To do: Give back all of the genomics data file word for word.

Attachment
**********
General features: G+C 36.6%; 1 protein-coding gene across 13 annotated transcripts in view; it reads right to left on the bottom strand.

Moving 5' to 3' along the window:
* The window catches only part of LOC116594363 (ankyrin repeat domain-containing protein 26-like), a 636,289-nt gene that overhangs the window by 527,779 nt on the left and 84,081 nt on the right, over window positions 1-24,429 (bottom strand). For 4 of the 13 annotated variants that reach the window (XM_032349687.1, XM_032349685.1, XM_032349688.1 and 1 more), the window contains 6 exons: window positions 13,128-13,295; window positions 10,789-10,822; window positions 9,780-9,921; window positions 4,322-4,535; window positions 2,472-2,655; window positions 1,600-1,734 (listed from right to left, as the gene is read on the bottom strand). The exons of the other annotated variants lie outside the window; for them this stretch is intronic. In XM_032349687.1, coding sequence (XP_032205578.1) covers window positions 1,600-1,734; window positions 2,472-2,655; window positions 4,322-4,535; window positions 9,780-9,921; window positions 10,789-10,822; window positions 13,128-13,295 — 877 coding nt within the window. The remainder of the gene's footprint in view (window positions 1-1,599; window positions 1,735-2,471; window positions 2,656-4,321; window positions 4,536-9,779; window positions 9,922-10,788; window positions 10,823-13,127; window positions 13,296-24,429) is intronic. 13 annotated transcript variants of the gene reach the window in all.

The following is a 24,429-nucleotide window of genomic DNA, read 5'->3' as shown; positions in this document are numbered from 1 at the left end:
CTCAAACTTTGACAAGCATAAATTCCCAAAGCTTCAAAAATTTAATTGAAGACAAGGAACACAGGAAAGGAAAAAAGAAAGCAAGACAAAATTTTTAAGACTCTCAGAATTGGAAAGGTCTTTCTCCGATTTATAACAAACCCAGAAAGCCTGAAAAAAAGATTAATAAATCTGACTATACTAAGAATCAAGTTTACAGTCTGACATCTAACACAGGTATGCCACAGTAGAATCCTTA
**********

General features: G+C 36.6%; 1 protein-coding gene across 13 annotated transcripts in view; it reads right to left on the bottom strand.

Moving 5' to 3' along the window:
* The window catches only part of LOC116594363 (ankyrin repeat domain-containing protein 26-like), a 636,289-nt gene that overhangs the window by 527,779 nt on the left and 84,081 nt on the right, over window positions 1-24,429 (bottom strand). For 4 of the 13 annotated variants that reach the window (XM_032349687.1, XM_032349685.1, XM_032349688.1 and 1 more), the window contains 6 exons: window positions 13,128-13,295; window positions 10,789-10,822; window positions 9,780-9,921; window positions 4,322-4,535; window positions 2,472-2,655; window positions 1,600-1,734 (listed from right to left, as the gene is read on the bottom strand). The exons of the other annotated variants lie outside the window; for them this stretch is intronic. In XM_032349687.1, coding sequence (XP_032205578.1) covers window positions 1,600-1,734; window positions 2,472-2,655; window positions 4,322-4,535; window positions 9,780-9,921; window positions 10,789-10,822; window positions 13,128-13,295 — 877 coding nt within the window. The remainder of the gene's footprint in view (window positions 1-1,599; window positions 1,735-2,471; window positions 2,656-4,321; window positions 4,536-9,779; window positions 9,922-10,788; window positions 10,823-13,127; window positions 13,296-24,429) is intronic. 13 annotated transcript variants of the gene reach the window in all.

The following is a 24,429-nucleotide window of genomic DNA, read 5'->3' as shown; positions in this document are numbered from 1 at the left end:
CTCAAACTTTGACAAGCATAAATTCCCAAAGCTTCAAAAATTTAATTGAAGACAAGGAACACAGGAAAGGAAAAAAGAAAGCAAGACAAAATTTTTAAGACTCTCAGAATTGGAAAGGTCTTTCTCCGATTTATAACAAACCCAGAAAGCCTGAAAAAAAGATTAATAAATCTGACTATACTAAGAATCAAGTTTACAGTCTGACATCTAACACAGGTATGCCACAGTAGAATCCTTA